Twitter was used as a powerful tool in protecting free expression in the UK when solicitors Carter-Ruck, acting on behalf of Trafigura, the multi-national oil company, tried to prevent the press from publishing details of a parliamentary question about a report into the alleged dumping of toxic waste in the Ivory Coast. Within hours ‘#trafigura’ and ‘#carterruck’ were the site’s most popular topics.

In Venezuela the catalyst behind most of these protests is, of course, Twitter, which anti-Chavez activists have used to organize demonstrations and to spread their cause internationally. Dissidents have also taken to Facebook, where a group titled “Chavez esta PONCHAO!” (“Chavez, you struck out!”) is already 80,000 members strong. Chavez, not surprisingly has already “launched an army of Twitter users to bring down online networks and try to infiltrate student groups.”

A Haitian radio host who used Twitter to inform the world about the earthquake which ravaged his country was among the users of the micro-blogging service honored at a ceremony.

“I dedicate this to my country Haiti,” said Carel Pedre after receiving a special “humanitarian” award at the second annual “Shorty Awards” in New York, an event which recognize excellence on Twitter.

“May we continue to use Twitter to save lives and change the world,” said Pedre, who “tweets” as @carelpedre.

Twitter, effective source of information

Posted in Uncategorized by fartashphoto on September 18, 2010

An unprecedented analysis reveals that the micro-blogging service is remarkably effective at spreading “important” information.

Four researchers from the Department of Computer Science at the Korea Advanced Institute of Science and Technology have performed a multi-part analysis of Twitter. They conclude that it’s a surprisingly interconnected network and an effective way to filter quality information.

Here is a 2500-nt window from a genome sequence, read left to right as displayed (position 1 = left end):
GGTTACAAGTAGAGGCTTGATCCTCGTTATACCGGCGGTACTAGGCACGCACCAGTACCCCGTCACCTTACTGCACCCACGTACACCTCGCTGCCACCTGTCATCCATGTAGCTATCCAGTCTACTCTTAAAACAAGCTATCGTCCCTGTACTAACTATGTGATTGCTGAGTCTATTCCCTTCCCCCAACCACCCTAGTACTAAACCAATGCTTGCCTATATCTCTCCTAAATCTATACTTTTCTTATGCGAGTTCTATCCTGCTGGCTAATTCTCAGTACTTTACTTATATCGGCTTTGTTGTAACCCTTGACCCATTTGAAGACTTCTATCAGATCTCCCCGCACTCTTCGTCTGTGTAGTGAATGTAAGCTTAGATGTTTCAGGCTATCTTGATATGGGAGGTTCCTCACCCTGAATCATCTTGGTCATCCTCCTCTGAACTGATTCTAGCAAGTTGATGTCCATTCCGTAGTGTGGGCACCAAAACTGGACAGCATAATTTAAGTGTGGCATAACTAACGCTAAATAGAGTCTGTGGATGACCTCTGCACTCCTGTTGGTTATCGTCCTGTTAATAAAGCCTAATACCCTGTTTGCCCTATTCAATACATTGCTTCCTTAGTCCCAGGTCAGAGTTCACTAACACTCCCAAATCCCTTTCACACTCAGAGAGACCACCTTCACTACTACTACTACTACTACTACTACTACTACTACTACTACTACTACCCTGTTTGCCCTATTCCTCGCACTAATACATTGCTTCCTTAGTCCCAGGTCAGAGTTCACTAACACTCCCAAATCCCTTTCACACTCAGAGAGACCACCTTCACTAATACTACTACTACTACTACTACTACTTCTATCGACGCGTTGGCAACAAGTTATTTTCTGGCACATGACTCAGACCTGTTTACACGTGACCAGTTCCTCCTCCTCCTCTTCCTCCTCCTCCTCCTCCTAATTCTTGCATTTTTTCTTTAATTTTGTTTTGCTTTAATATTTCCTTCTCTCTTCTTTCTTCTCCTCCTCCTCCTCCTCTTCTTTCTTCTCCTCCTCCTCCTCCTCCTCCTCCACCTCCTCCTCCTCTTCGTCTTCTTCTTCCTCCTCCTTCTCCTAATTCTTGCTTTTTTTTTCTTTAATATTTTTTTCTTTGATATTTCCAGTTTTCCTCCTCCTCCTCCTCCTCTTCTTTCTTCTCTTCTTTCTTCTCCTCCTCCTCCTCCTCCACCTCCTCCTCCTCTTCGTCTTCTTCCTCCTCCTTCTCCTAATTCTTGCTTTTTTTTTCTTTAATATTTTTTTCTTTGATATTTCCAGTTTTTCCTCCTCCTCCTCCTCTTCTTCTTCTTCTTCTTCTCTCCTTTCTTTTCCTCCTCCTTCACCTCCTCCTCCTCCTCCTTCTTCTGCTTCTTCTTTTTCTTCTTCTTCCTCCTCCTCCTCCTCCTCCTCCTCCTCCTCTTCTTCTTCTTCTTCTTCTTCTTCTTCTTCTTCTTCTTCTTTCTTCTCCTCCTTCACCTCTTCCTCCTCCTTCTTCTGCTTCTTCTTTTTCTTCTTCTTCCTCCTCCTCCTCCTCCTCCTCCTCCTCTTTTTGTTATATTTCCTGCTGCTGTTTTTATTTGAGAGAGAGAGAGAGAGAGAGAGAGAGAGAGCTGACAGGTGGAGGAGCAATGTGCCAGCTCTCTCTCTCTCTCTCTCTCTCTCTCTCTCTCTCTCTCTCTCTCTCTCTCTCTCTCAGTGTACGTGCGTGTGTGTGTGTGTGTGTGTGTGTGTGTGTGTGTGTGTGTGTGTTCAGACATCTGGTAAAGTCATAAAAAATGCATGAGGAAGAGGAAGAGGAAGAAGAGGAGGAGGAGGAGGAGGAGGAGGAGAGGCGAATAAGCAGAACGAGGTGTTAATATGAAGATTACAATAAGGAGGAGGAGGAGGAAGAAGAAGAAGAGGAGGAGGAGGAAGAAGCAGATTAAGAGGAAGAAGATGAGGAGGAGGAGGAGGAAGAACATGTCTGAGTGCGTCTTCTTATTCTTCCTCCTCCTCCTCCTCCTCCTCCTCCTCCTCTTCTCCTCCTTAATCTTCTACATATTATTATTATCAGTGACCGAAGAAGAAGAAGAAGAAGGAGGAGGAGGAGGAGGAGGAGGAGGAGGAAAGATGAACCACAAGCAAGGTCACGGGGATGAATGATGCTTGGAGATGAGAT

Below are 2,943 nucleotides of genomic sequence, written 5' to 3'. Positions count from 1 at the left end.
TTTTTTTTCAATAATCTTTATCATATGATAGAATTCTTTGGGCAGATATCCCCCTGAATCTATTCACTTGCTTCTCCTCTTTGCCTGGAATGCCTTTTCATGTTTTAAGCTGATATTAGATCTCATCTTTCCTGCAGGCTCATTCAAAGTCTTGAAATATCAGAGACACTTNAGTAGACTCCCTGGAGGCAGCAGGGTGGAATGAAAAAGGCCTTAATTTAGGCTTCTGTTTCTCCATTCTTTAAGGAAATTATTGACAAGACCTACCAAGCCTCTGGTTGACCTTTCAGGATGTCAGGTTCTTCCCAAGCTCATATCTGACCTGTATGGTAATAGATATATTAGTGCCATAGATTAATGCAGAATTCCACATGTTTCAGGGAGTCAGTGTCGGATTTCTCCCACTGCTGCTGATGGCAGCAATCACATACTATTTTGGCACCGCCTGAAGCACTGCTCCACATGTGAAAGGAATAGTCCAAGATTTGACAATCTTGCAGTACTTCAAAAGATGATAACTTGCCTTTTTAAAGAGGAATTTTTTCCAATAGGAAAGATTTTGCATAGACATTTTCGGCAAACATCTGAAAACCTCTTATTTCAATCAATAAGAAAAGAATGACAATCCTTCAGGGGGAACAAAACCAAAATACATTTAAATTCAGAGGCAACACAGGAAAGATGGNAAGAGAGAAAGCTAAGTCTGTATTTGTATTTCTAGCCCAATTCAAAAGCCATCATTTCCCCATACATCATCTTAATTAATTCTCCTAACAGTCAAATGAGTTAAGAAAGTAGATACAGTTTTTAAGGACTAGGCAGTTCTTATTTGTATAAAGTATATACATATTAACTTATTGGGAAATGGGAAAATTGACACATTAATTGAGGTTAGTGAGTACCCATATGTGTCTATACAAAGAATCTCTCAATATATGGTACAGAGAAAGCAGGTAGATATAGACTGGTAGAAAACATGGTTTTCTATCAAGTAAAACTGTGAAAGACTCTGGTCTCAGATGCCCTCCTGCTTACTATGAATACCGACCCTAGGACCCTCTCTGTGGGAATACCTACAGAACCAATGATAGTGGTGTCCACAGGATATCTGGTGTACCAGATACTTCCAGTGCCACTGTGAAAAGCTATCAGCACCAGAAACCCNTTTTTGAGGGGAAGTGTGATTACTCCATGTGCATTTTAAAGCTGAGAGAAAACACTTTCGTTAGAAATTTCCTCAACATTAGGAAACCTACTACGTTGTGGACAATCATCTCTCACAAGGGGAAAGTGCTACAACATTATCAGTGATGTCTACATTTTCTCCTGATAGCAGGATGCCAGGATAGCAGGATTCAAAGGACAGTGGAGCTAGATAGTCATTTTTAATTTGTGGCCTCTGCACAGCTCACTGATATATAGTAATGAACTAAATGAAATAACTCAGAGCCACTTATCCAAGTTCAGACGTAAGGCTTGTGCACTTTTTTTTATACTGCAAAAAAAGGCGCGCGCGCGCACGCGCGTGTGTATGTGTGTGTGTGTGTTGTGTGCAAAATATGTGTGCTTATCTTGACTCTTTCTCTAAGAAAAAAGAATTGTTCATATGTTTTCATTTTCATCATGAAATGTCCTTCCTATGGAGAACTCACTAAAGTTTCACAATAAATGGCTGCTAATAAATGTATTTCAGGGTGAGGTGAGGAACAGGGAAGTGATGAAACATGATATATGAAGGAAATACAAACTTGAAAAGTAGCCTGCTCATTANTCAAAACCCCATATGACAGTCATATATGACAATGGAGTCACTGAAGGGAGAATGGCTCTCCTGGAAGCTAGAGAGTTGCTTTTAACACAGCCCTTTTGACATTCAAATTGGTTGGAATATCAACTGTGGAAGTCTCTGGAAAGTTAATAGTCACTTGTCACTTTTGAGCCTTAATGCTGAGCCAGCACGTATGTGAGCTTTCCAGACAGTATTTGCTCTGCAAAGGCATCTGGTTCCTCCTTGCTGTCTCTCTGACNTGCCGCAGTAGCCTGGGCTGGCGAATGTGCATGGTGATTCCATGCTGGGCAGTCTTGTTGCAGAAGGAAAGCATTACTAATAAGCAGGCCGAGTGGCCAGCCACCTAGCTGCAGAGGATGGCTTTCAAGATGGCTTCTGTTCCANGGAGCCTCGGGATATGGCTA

In a move unprecedented in the history of academic research on Demi Moore’s chosen medium for feuding with Kim Kardashian, Kwak et al. built an array of 20 PCs to slurp down the entire contents of Twitter over the course of a month. If you were on Twitter in July 2009, you participated in their experiment.

Earlier work suggested that the best way to get noticed on Twitter was to tweet at certain times of day, and Kwak et al.’s paper sheds some light on why this is the case: “Half of retweeting occurs within an hour, and 75% under a day.”

“67.6% of users are not followed by any of their followings in Twitter,” they report. “We conjecture that for these users Twitter is rather a source of information than a social networking site.”

Twitter started out like any other insanely successful startup.  It found a niche, raised money through several rounds of VC funding, found a clever way to market itself, and blew up.  Today (as of late February 2010) Twitter sees over 50 million tweets per day, which equates to 600 tweets per second, according to their blog.  Twitter got its start on the web, but it wasn’t long before independent companies started developing clients that interact with the social network.  Many of you probably use TweetDeck, Seesmic, Twicca, Touiteur or a number of other Twitter clients either on your desktop, mobile device, or both—which brings us to the point at hand.

A message in a bottle!

Posted in Uncategorized by fartashphoto on September 15, 2010

Twitter is fast becoming the digital equivalent of a message in a bottle: Two years after James Karl Buck’s infamous “Arrested” tweet was sent from Egypt, Japanese journalist Kosuke Tsuneoka tricked his captors into letting him send a message to the Twitterverse to let people know he was alive and imprisoned.

Tsuneoka, 41, was captured by militants in April while reporting in northern Afghanistan. His Twitter account is rife with activity until March 31, after which it went silent. Then, on Friday, he tweeted, “I am still alive [sic], but in jail.”

The Israeli government has bought the Twitter account “@israel” from a porn site owner whose first name is Israel.

That’s according to The New York Times, which reports that the man, Israel Melendez, created the Twitter ID in 2007 but rarely used it because it was constantly flooded with anti-Semitic or anti-Israel postings.

“My account was basically unused because I was getting dozens of replies every day from people who thought the account belonged to the state of Israel,” Melendez told the paper.

The Israeli Foreign Ministry confirmed the purchase, but neither a ministry spokesman nor Melendez would say how much money changed hands.